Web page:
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Watch now: Nature a blessing in Central Illinois

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"Explore with Lenore" columnist Lenore Sobota talks with people on the trail about what they are thankful for and expresses thanks of her own.

BLOOMINGTON — If you are someone who loves the outdoors, there’s a lot to be thankful for in Central Illinois.

As we celebrate the Thanksgiving holiday this week, take time to be grateful for all we have to enjoy in our areas — sometimes just by looking out the window.

Better yet, get out and enjoy some of those places whether you take a hike in the woods, bike along Constitution Trail or even take part in the annual Turkey Trot at Bloomington’s Miller Park on Thanksgiving.

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Constitution Trail provides access to nature for all ages throughout Bloomington-Normal on foot and bicycles and skateboards. I’m thankful to those with the foresight to convert old rails to trails here and elsewhere and for the trail extensions along old Route 66.


Emma Wellwood, Elisa Zehr and Addison Wellwood led their family on a hike at the ParkLands Foundation Merwin Preserve near Lexington on Nov. 7. The girls expressed thanks for their family and Emma said, "I am thankful that God gave us all these trees."

I’m thankful for the parks and nature sanctuaries in Bloomington and Normal as well as nature areas outside the city, whether it’s McLean County’s Comlara Park, state parks such as Moraine View, Sugar Grove Nature Center or preserves protected by the ParkLands Foundation.

Earlier this month on an unseasonably warm day, I encountered numerous people hiking at the ParkLand’s Merwin Preserve near Lexington. Some groups included three generations.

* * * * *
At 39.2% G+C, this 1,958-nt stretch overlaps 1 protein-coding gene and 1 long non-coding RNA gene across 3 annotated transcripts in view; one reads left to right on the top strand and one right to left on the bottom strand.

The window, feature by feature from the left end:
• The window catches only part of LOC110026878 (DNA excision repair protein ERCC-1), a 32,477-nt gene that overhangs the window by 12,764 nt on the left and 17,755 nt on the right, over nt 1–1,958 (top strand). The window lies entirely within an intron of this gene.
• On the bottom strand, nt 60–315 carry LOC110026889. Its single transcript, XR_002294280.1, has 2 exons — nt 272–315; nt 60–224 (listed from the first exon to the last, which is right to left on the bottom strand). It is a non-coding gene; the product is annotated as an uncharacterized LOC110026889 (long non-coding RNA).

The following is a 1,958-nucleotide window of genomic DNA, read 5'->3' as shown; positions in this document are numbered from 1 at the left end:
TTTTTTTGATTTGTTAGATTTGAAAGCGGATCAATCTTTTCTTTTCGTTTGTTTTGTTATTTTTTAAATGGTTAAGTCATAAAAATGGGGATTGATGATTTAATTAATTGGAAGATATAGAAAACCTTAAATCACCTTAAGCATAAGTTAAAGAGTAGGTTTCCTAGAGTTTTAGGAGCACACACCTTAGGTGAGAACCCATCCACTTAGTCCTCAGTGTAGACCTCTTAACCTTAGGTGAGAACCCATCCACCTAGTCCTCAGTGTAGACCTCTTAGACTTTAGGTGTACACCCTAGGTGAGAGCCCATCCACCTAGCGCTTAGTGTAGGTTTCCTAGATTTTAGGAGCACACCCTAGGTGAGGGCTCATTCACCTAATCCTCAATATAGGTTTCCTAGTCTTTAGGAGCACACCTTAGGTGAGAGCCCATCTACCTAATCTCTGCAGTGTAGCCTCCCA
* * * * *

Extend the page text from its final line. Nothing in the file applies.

“I think I’m most thankful for just the peace and calming and quiet I find outside,” said Lindsay Bachman of Lexington, expressing the sentiments of several people I talked to.


A massive oak tree watches over the Mackinaw River along a trail at the ParkLands Foundation Merwin Preserve near Lexington on Nov. 7. Kellie Cuzan of Lexington said she loves looking down at the water.

Jackie Wellwood, who has eight grandchildren under age 7, said she was thankful to have natural areas to take hikes with them. Four of them were with her that beautiful day.

As Ron Hardy of Normal sat on a bench in Bloomington’s Ewing Park, he expressed thanks for “the wind laughing through the trees today.”

Katie Willis of Pontiac said she was “just thankful for the fresh air in November.”


Alex Clark of Peotone crosses a bridge over Sugar Creek in Bloomington's Miller Park on Nov. 7 with her friend Luke Mittler of Mokena.

Luke Mittler of Mokena said, “I’m thankful for all the trees that grow behind us and give us energy and oxygen and beautiful leaves.”

At times this fall, it seemed the trees would never change colors and leaves might go straight to brown and down. We were missing ingredients such as cool nights and sunny days to fulfill the fall color recipe. Then, practically overnight, the colors erupted, like Dorothy opening the door to Oz.

Because we’d almost written off fall colors, their final arrival was that much sweeter, like getting an unexpected Christmas present. That’s one of the things for which I’m thankful this year.


A sugar maple glows in the sunshine Nov. 7 at Bloomington's Miller Park. Luke Mittler of Mokena expressed thanks for the beautiful leaves plus the "energy and oxygen" trees provide while he hikes in the park. 

I’m also thankful that more people have discovered or rediscovered the outdoors during the pandemic, even though it has resulted in bigger crowds in some areas on a local to national level. I hope this column has helped people find new places to visit and things to do outdoors.

I also hope the resources will be provided to cope with increased visitation and prevent us from loving places to death. We all have a role to play in that by cleaning up our own messes (and sometimes others’), following “leave no trace” principles and supporting the areas you love through donations or volunteer work.


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Chinquapin Bluffs, located in Woodford County, is the largest preserve owned by ParkLands. The foundation is a private, nonprofit organization, founded in 1967, to protect, restore and manage natural land in the Mackinaw River watershed.

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